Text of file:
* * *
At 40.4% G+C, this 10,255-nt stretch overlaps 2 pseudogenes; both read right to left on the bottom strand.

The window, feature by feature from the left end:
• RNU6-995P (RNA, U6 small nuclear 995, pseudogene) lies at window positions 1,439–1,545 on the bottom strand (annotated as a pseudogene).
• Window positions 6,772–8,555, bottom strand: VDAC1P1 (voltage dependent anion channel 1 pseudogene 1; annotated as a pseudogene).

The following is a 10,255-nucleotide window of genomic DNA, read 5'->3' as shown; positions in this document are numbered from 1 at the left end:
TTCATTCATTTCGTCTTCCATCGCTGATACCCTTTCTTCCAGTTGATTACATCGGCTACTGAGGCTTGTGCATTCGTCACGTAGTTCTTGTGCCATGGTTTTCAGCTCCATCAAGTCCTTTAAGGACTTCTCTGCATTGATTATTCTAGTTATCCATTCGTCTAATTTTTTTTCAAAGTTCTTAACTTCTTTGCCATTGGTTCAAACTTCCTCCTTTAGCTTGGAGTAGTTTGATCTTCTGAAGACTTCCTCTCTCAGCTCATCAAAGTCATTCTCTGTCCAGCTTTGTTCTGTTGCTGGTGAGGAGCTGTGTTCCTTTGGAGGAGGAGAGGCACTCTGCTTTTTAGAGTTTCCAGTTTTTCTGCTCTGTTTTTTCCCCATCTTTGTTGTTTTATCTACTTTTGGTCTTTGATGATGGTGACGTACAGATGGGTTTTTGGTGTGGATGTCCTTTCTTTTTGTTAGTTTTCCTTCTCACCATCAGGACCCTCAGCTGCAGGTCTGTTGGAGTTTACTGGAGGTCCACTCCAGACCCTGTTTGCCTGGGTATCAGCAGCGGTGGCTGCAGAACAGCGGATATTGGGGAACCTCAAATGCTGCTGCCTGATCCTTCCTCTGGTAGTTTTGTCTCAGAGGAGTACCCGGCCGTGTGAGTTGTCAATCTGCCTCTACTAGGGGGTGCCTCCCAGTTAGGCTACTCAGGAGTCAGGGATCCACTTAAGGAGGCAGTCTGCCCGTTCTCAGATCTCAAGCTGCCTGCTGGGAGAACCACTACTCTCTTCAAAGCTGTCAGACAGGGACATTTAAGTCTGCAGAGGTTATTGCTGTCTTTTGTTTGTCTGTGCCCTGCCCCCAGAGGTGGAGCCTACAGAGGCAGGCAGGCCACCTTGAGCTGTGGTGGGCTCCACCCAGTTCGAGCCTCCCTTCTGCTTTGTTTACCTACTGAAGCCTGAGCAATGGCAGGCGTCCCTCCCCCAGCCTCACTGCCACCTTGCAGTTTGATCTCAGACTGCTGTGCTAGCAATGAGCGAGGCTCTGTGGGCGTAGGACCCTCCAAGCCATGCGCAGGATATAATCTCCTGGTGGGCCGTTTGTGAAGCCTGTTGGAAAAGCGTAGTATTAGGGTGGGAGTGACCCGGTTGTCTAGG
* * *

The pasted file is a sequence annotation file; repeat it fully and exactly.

At 40.4% G+C, this 10,255-nt stretch overlaps 2 pseudogenes; both read right to left on the bottom strand.

The window, feature by feature from the left end:
• RNU6-995P (RNA, U6 small nuclear 995, pseudogene) lies at window positions 1,439–1,545 on the bottom strand (annotated as a pseudogene).
• Window positions 6,772–8,555, bottom strand: VDAC1P1 (voltage dependent anion channel 1 pseudogene 1; annotated as a pseudogene).

The following is a 10,255-nucleotide window of genomic DNA, read 5'->3' as shown; positions in this document are numbered from 1 at the left end:
TTCATTCATTTCGTCTTCCATCGCTGATACCCTTTCTTCCAGTTGATTACATCGGCTACTGAGGCTTGTGCATTCGTCACGTAGTTCTTGTGCCATGGTTTTCAGCTCCATCAAGTCCTTTAAGGACTTCTCTGCATTGATTATTCTAGTTATCCATTCGTCTAATTTTTTTTCAAAGTTCTTAACTTCTTTGCCATTGGTTCAAACTTCCTCCTTTAGCTTGGAGTAGTTTGATCTTCTGAAGACTTCCTCTCTCAGCTCATCAAAGTCATTCTCTGTCCAGCTTTGTTCTGTTGCTGGTGAGGAGCTGTGTTCCTTTGGAGGAGGAGAGGCACTCTGCTTTTTAGAGTTTCCAGTTTTTCTGCTCTGTTTTTTCCCCATCTTTGTTGTTTTATCTACTTTTGGTCTTTGATGATGGTGACGTACAGATGGGTTTTTGGTGTGGATGTCCTTTCTTTTTGTTAGTTTTCCTTCTCACCATCAGGACCCTCAGCTGCAGGTCTGTTGGAGTTTACTGGAGGTCCACTCCAGACCCTGTTTGCCTGGGTATCAGCAGCGGTGGCTGCAGAACAGCGGATATTGGGGAACCTCAAATGCTGCTGCCTGATCCTTCCTCTGGTAGTTTTGTCTCAGAGGAGTACCCGGCCGTGTGAGTTGTCAATCTGCCTCTACTAGGGGGTGCCTCCCAGTTAGGCTACTCAGGAGTCAGGGATCCACTTAAGGAGGCAGTCTGCCCGTTCTCAGATCTCAAGCTGCCTGCTGGGAGAACCACTACTCTCTTCAAAGCTGTCAGACAGGGACATTTAAGTCTGCAGAGGTTATTGCTGTCTTTTGTTTGTCTGTGCCCTGCCCCCAGAGGTGGAGCCTACAGAGGCAGGCAGGCCACCTTGAGCTGTGGTGGGCTCCACCCAGTTCGAGCCTCCCTTCTGCTTTGTTTACCTACTGAAGCCTGAGCAATGGCAGGCGTCCCTCCCCCAGCCTCACTGCCACCTTGCAGTTTGATCTCAGACTGCTGTGCTAGCAATGAGCGAGGCTCTGTGGGCGTAGGACCCTCCAAGCCATGCGCAGGATATAATCTCCTGGTGGGCCGTTTGTGAAGCCTGTTGGAAAAGCGTAGTATTAGGGTGGGAGTGACCCGGTTGTCTAGG